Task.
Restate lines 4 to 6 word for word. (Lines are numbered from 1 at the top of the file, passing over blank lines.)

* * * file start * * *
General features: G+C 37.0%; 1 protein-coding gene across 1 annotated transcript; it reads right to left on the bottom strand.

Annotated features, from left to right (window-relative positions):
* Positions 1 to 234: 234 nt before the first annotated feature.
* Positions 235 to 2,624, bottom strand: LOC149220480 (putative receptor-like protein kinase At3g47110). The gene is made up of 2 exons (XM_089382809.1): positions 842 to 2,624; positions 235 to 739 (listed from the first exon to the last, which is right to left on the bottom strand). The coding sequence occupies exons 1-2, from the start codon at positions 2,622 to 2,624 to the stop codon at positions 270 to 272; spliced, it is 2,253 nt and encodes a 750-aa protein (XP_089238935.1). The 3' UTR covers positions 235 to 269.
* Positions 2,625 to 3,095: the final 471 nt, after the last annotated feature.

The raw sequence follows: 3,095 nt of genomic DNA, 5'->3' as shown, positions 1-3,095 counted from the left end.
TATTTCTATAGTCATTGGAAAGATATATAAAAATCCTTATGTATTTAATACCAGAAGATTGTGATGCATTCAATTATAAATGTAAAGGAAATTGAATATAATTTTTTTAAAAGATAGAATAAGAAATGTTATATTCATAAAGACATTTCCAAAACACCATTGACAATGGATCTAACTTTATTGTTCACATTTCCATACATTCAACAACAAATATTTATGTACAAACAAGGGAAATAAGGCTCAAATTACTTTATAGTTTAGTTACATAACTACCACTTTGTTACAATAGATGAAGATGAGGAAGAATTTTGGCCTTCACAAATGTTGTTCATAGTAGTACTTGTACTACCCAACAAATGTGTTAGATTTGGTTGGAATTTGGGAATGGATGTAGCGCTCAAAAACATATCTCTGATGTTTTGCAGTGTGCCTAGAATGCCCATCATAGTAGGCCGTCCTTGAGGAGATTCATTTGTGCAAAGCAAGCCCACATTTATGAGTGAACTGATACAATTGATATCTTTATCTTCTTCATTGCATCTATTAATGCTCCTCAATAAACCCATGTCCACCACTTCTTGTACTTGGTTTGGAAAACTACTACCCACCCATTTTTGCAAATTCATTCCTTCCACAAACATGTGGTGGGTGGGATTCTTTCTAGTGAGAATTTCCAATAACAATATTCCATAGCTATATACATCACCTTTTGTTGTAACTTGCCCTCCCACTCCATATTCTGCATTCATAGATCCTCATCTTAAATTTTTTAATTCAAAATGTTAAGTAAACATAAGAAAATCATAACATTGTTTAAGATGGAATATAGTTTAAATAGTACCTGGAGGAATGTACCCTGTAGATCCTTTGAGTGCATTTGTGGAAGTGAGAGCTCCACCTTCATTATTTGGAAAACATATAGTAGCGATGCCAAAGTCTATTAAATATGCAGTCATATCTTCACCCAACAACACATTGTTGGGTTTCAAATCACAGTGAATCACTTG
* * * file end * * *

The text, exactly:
* Positions 235 to 2,624, bottom strand: LOC149220480 (putative receptor-like protein kinase At3g47110). The gene is made up of 2 exons (XM_089382809.1): positions 842 to 2,624; positions 235 to 739 (listed from the first exon to the last, which is right to left on the bottom strand). The coding sequence occupies exons 1-2, from the start codon at positions 2,622 to 2,624 to the stop codon at positions 270 to 272; spliced, it is 2,253 nt and encodes a 750-aa protein (XP_089238935.1). The 3' UTR covers positions 235 to 269.
* Positions 2,625 to 3,095: the final 471 nt, after the last annotated feature.

The raw sequence follows: 3,095 nt of genomic DNA, 5'->3' as shown, positions 1-3,095 counted from the left end.